Thursday, August 1, 2013

Thursday Trivia: The Tail Wagging the Dog

We want to thank you all for continuing to visit and comment while our mom deals with her neck injury. She's scheduled to get an MRI tonight to confirm diagnosis, and hopes they can fix it so it doesn't hurt so much to type for us very soon!!

The Tail Wagging the Dog

This phrase dates back to the late 1800's, and was known as a "Dundrearyism". 
(And now we have two things to explain, don't we!)

A Dundrearyism was a type of humorous saying made up from crashing together two unrelated sayings in a silly way, or by reversing its meaning -- like "a stitch in time never boils" or "birds of a feather gather no moss." They were a brief fad among fashionable U.S. theater-goers in the 1850's.

The name came from the character in a popular stage play of the time, Lord Dundreary, who was prone to such sayings. (Side note: This play will forever be remembered as the one President Lincoln was attending when he was assassinated.)

So. Back to the tail wagging the dog. First, it's meaning: it's often used to describe the reversal of proper roles, like a child disciplining a parent or a patient diagnosing for a doctor. Or a minor or secondary part of something controlling the whole thing.

 (in the video above, the tail really is wagging the whole dog!)

It's first known use in print is from an April 1872 edition of The Daily Republican ( a Decatur, Illinois newspaper) where an op-ed piece stated:
"Calling to mind Lord Dundreary's conundrum, the Baltimore American thinks that for the Cincinnati Convention to control the Democratic party would be the tail wagging the dog."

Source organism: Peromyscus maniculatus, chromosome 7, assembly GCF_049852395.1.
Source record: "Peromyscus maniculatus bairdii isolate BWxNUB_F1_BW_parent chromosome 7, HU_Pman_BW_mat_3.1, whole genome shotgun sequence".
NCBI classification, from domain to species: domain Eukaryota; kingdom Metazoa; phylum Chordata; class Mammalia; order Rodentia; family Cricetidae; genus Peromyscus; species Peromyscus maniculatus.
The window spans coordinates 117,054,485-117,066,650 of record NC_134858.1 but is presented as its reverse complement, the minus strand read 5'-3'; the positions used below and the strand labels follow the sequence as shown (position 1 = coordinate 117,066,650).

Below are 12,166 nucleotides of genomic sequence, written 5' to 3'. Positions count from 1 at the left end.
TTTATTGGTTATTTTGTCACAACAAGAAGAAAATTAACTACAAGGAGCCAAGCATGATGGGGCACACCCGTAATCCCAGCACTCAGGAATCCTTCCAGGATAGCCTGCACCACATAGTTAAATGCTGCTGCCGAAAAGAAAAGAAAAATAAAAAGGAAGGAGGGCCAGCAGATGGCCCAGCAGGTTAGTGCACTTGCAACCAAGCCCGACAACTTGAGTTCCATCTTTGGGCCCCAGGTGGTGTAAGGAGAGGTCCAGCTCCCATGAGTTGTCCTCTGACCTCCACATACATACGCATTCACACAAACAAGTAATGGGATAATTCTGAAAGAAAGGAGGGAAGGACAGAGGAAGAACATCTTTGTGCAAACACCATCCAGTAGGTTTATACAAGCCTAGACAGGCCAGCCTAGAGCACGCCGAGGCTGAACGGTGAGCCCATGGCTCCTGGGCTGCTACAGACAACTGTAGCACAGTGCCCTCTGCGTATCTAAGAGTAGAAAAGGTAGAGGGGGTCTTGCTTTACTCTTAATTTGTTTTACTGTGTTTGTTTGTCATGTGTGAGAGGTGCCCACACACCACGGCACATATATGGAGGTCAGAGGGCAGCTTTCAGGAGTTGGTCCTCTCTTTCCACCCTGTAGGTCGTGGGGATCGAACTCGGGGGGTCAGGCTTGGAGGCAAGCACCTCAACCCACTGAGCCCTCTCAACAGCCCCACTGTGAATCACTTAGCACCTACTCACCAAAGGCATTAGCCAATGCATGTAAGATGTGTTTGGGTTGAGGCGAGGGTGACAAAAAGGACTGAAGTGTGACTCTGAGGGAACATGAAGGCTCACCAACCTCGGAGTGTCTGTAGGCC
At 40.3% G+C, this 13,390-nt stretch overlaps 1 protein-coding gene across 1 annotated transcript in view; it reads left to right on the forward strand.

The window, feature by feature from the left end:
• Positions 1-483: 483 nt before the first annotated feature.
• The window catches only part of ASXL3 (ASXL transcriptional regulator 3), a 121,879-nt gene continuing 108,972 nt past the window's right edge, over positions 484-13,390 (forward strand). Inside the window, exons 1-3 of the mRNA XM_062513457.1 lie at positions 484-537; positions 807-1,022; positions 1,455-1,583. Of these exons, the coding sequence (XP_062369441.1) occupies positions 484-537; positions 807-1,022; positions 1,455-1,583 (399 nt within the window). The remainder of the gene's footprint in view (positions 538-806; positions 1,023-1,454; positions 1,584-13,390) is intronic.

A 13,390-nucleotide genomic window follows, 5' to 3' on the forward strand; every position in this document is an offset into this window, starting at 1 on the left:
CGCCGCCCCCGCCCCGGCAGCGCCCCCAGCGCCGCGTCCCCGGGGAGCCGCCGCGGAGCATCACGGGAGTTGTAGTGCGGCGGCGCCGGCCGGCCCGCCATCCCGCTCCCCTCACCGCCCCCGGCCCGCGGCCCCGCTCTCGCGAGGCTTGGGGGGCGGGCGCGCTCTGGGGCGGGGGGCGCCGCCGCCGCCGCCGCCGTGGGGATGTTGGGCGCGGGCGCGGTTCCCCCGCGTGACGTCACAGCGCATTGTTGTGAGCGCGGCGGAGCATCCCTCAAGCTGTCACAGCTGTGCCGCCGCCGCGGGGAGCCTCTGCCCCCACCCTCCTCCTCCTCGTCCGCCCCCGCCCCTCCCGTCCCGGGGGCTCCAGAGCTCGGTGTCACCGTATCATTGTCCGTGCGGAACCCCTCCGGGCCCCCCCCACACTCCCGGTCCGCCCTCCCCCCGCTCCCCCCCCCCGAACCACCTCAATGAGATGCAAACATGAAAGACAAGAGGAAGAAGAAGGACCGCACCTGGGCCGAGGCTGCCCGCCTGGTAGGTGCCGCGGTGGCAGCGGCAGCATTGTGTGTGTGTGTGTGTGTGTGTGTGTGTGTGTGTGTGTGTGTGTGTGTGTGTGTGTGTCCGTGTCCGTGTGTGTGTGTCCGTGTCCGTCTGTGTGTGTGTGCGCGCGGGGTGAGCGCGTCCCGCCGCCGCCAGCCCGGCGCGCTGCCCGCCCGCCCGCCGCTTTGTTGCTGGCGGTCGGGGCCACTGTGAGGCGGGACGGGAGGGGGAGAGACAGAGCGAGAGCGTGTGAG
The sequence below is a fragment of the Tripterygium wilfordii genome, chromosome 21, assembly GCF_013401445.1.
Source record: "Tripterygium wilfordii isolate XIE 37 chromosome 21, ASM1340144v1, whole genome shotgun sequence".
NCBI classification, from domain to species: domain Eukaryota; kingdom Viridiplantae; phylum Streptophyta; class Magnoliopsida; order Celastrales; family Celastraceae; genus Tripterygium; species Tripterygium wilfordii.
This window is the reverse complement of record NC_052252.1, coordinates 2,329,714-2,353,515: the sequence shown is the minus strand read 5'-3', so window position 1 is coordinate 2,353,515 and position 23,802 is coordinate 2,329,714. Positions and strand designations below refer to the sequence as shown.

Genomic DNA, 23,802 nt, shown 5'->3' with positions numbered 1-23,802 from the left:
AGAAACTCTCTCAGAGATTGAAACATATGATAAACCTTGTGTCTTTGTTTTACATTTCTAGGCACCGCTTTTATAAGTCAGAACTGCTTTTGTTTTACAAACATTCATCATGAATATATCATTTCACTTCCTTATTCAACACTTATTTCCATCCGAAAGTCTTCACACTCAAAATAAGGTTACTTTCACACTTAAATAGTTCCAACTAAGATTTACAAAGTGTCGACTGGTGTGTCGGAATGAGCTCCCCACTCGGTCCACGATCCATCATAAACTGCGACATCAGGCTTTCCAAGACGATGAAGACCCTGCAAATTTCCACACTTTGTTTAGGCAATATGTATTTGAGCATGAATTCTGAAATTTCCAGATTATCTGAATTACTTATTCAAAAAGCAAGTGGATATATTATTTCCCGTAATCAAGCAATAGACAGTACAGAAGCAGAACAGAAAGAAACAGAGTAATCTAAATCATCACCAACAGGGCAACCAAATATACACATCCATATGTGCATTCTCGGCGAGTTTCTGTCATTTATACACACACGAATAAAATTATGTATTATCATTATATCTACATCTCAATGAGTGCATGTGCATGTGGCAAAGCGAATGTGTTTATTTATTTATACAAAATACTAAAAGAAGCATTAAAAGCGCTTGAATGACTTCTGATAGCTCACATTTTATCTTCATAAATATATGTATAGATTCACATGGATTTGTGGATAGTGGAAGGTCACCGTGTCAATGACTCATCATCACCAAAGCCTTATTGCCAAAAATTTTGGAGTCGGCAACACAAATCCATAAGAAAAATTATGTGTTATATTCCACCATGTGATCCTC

Shortly thereafter, the phrase crept into all sorts of American literature, including Kipling's poem, The Conundrum of the Workshops:
"We know that the tail must wag the dog, for the horse is drawn by the cart."

"tail wagging the dog, the." The American Heritage® Dictionary of Idioms by Christine Ammer. Houghton Mifflin Company. 05 Jul. 2013. As seen on
Kipling's "The Conundrum of the Workshops," 1890
Oxford Dictionary Book of Quotations
Word Origins
Wikipedia: Dundrearyisms 


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  1. We do love these posts. Always learn something. Have a tremendous Thursday.
    Best wishes Molly

  2. Now I have learned something new again :)
    Sending (((purrs))) to your mom-person <3

  3. Yes, I have learned two new things today...And while we're talking, I loved the film "Wag the Dog" :)

  4. Oh, purrs to your mom for the MRI! Our human is on a blog hiatus for the most part, so we think we missed this initially.

  5. I missed the news about Mom's neck injury!!??? Good luck with the MRI. Hope she is better soon! xx

  6. One of my all-time FAVE movies:
    Wag the Dog

    ; )

  7. Great post and so informative!! Love that tail-waggin video, too.

  8. We're so sorry to hear about your Mom's neck. Feel better Mom!!

  9. We're a little behind and didn't know your mom had hurt her neck. We hope she is okay and feels better soon. :)

  10. We love word origins like those. They provide more proof that Beins are very weerd.

  11. For two Blonds we gonna be so educated..BOL love the video.. xxooxx

    Mollie and Alfie

  12. What a brilliant Wagg!

  13. We and Mom love these posts when you share interesting facts. We especially liked this one with those waggly woofies. Thanks. Purrs and hugs, Lily Olivia, Mauricio, Misty May, Giulietta, Fiona, Astrid, Lisbeth and Calista Jo


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